Tardy Beer Resolutions And Thoughts

January just has that air of resolution about it. Bettering yourself, making plans, forging ahead. Like many, I probably could stand to drink less and exercise more. For me that mantra usually makes it until the first time I see Troegs Nugget Nectar in the store.

 

Which was last week. I picked up a case, and added a sixer of Bells Hopslam for good measure. I topped that off with a bottle of Allagash Bijoux, a sour ale barrel-aged on figs. I was going to grab a pack of Three Floyds Zombie Dust, but it was three months old and I held on to some thread of that healthy resolution and I didn’t buy beer I would end up pressuring myself to drink quickly before it wasn’t as fresh. Next batch.

 

So what does 2021 have in store for us, and for me, beer-wise? Well first off, look at that haul. Those are top-flight beers, hell, it’s a subset of top-flight beers available to me at a grocery store. (Wegmans in Montvale, NJ) Even five years ago that sort of availability would’ve been noteworthy, now I pick it up as part of my grocery run during a pandemic like it’s a box of Little Bites. Wegmans was actually out of Little Bites. It’s been harder to buy toilet paper this past year than it has been beers that previously were considered Whales.

 

One trend I’m noticing in my own beer drinking is that I’m definitely giving more chances to what I’d call “labors of love”, like that Bijoux. Beers that are brewery experiments, or projects, that aren’t necessarily larger volume brews. Last summer I had a beer called Thought Experiment (blueberry) from Threes Brewing. It’s a series of Saisons that they brew from leftover fruit that they use in other beers. I thought it was a pretty neat sustainability thing, and the beer was a nice refreshing and bubbly summer brew. This year I’m going to keep my eye out for fun single bottles like that.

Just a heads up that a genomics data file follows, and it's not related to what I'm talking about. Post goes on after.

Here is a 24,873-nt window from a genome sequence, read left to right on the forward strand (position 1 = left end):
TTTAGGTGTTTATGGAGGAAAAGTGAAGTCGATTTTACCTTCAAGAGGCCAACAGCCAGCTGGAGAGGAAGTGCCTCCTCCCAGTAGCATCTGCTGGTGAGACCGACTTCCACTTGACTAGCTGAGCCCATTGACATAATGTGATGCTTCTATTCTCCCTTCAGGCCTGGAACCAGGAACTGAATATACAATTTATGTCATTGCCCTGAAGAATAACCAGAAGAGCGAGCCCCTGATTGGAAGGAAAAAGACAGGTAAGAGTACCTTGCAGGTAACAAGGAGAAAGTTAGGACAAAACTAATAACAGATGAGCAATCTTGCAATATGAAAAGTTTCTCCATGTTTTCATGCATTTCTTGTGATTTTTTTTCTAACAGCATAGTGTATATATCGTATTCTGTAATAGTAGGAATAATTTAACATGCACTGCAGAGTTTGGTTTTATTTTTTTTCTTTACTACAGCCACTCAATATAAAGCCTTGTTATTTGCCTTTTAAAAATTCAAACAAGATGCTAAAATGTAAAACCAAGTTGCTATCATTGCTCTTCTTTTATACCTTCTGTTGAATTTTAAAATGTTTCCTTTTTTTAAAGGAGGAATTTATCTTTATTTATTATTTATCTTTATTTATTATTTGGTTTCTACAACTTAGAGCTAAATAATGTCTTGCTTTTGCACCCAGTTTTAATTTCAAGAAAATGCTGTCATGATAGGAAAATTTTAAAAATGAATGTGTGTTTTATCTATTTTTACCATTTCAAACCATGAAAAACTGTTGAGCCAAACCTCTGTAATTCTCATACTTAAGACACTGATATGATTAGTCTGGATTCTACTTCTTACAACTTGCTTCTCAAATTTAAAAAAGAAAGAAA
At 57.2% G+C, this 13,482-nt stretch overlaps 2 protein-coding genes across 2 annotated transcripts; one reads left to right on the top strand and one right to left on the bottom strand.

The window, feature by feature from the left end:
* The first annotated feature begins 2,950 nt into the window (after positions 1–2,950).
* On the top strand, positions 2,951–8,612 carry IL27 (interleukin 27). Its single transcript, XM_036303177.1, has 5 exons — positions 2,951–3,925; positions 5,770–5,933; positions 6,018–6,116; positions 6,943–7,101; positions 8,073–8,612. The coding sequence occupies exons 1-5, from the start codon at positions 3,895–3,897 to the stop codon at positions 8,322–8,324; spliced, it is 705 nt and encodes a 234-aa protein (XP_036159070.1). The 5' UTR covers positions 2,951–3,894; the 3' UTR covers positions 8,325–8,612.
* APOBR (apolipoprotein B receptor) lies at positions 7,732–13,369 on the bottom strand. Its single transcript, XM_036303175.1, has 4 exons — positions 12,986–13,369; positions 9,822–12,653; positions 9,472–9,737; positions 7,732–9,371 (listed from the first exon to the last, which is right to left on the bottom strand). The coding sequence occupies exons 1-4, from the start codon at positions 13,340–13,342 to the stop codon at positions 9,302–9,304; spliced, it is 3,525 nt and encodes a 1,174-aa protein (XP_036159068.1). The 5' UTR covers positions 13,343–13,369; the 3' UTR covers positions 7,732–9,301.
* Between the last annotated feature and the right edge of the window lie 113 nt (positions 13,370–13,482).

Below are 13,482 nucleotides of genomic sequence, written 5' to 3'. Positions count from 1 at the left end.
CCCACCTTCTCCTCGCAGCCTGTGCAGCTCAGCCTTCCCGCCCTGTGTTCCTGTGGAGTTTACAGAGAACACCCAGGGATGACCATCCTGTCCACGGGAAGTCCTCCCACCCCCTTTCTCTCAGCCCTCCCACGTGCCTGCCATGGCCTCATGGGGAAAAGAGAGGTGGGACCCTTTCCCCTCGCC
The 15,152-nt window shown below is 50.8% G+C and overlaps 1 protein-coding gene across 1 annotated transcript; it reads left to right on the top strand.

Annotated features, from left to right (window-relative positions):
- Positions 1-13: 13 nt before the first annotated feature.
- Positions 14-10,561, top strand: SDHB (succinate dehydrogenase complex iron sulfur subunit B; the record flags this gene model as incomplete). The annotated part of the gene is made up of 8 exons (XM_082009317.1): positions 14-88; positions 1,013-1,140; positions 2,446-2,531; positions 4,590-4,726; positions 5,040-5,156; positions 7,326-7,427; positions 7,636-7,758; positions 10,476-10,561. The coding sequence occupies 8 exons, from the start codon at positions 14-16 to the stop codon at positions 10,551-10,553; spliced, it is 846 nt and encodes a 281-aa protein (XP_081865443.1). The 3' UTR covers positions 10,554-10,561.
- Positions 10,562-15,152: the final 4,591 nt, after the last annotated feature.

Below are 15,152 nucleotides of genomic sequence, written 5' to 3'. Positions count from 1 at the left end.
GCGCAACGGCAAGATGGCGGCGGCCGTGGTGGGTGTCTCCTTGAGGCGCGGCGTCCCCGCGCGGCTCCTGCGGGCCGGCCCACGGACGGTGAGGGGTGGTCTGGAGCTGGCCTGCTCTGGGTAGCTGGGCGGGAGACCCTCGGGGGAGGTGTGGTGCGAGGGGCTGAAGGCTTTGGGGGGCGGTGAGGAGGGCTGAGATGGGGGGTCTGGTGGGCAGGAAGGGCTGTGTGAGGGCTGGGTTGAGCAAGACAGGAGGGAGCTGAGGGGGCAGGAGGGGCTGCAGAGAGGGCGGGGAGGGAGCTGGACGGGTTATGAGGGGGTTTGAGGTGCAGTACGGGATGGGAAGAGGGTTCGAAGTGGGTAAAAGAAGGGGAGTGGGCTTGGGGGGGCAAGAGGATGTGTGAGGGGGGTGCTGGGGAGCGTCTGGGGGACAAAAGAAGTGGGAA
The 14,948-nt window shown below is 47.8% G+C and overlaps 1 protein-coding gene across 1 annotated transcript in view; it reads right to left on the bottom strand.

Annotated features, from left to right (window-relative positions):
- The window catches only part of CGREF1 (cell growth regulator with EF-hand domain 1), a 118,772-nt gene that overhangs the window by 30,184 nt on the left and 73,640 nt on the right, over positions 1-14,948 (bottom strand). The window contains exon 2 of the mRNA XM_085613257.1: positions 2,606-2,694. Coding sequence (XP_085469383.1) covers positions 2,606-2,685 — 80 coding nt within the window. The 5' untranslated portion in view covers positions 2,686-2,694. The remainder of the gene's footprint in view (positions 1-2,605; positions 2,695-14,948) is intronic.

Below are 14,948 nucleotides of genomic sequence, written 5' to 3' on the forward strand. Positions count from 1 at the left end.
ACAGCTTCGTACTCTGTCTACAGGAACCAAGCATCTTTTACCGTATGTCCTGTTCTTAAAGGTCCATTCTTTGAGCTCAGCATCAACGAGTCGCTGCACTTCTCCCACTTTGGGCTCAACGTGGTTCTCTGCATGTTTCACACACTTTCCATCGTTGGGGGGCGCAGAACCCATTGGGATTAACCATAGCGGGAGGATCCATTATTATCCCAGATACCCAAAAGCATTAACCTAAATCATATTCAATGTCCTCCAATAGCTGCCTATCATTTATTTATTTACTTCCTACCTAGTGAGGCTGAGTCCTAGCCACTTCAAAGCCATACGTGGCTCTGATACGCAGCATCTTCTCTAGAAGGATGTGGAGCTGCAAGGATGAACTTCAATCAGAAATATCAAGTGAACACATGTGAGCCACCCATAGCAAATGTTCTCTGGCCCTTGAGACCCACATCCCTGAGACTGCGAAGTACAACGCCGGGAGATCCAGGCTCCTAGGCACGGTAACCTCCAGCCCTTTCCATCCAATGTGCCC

For Barley Prose, my goal is to redesign the site a little bit. I’d like to keep doing some fun Botty McBotface AI beer stuff, but I’d like it to be a sidebar, and not make you scroll through a bunch of bot stuff to get to the individual writers content. Look for that soon.

 

I’d also like to _brew_ beer more. I’ve been slacking. My goal for 2021 is small–just two batches. 

 

So that’s my early 2021 thoughts on beer and blogging. I’m now going to crack open a nugget nectar for my 85th Untappd check-in of that beer. I’ve got 10 more after than, and there’s no way I’ve checked-in every one I’ve had. 100 Nugget Nectars? That might be worth a post in it of itself. 

 Ceetar can be found on Twitter and Untappd where he’s probably almost to 100 Nugget Nectars by the time this posts.  You can also email him at beer@ceetar.com.

Stay Home, Drink That Giant Stout

We can’t have large Thanksgiving gatherings this year, since those potentially spread Covid far and wide, but we can still drink our Thanksgiving beers at home. I don’t usually have a large beer-drinking crowd, but enough that I can buy something new and interesting to try, or crack open a bottle of some rich aged stout to share among a few people. The lack of those people present in my house on Thursday is not going to stop me from opening something though.